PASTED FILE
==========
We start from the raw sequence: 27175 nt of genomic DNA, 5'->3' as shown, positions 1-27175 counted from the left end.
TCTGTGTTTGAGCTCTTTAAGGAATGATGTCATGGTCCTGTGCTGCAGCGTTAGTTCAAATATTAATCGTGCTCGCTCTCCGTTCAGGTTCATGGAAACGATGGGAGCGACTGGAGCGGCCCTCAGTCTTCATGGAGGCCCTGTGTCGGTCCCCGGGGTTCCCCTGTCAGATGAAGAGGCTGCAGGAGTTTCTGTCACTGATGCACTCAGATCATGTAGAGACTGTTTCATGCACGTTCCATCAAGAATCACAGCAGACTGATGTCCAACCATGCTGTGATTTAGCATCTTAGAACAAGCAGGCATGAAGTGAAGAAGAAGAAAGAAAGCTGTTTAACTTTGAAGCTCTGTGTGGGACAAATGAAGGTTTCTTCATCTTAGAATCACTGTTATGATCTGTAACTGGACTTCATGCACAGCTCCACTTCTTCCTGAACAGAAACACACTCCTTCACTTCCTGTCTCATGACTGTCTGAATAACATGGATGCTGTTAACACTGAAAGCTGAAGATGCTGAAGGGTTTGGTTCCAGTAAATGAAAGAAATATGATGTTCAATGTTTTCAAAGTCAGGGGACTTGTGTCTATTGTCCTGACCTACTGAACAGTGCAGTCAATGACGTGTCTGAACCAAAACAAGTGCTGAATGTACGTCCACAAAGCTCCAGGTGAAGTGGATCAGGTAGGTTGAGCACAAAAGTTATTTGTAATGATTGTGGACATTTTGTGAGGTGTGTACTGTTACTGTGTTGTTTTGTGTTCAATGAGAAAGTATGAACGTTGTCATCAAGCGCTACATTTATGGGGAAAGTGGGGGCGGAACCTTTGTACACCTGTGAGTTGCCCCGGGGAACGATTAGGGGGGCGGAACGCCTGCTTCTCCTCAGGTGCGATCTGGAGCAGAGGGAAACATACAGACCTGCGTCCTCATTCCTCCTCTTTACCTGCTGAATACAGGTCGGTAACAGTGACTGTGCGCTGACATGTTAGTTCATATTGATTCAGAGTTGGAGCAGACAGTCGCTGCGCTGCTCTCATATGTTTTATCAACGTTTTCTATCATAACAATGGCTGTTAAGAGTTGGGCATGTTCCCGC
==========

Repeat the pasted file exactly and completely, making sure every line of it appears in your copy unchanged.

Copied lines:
We start from the raw sequence: 27175 nt of genomic DNA, 5'->3' as shown, positions 1-27175 counted from the left end.
TCTGTGTTTGAGCTCTTTAAGGAATGATGTCATGGTCCTGTGCTGCAGCGTTAGTTCAAATATTAATCGTGCTCGCTCTCCGTTCAGGTTCATGGAAACGATGGGAGCGACTGGAGCGGCCCTCAGTCTTCATGGAGGCCCTGTGTCGGTCCCCGGGGTTCCCCTGTCAGATGAAGAGGCTGCAGGAGTTTCTGTCACTGATGCACTCAGATCATGTAGAGACTGTTTCATGCACGTTCCATCAAGAATCACAGCAGACTGATGTCCAACCATGCTGTGATTTAGCATCTTAGAACAAGCAGGCATGAAGTGAAGAAGAAGAAAGAAAGCTGTTTAACTTTGAAGCTCTGTGTGGGACAAATGAAGGTTTCTTCATCTTAGAATCACTGTTATGATCTGTAACTGGACTTCATGCACAGCTCCACTTCTTCCTGAACAGAAACACACTCCTTCACTTCCTGTCTCATGACTGTCTGAATAACATGGATGCTGTTAACACTGAAAGCTGAAGATGCTGAAGGGTTTGGTTCCAGTAAATGAAAGAAATATGATGTTCAATGTTTTCAAAGTCAGGGGACTTGTGTCTATTGTCCTGACCTACTGAACAGTGCAGTCAATGACGTGTCTGAACCAAAACAAGTGCTGAATGTACGTCCACAAAGCTCCAGGTGAAGTGGATCAGGTAGGTTGAGCACAAAAGTTATTTGTAATGATTGTGGACATTTTGTGAGGTGTGTACTGTTACTGTGTTGTTTTGTGTTCAATGAGAAAGTATGAACGTTGTCATCAAGCGCTACATTTATGGGGAAAGTGGGGGCGGAACCTTTGTACACCTGTGAGTTGCCCCGGGGAACGATTAGGGGGGCGGAACGCCTGCTTCTCCTCAGGTGCGATCTGGAGCAGAGGGAAACATACAGACCTGCGTCCTCATTCCTCCTCTTTACCTGCTGAATACAGGTCGGTAACAGTGACTGTGCGCTGACATGTTAGTTCATATTGATTCAGAGTTGGAGCAGACAGTCGCTGCGCTGCTCTCATATGTTTTATCAACGTTTTCTATCATAACAATGGCTGTTAAGAGTTGGGCATGTTCCCGC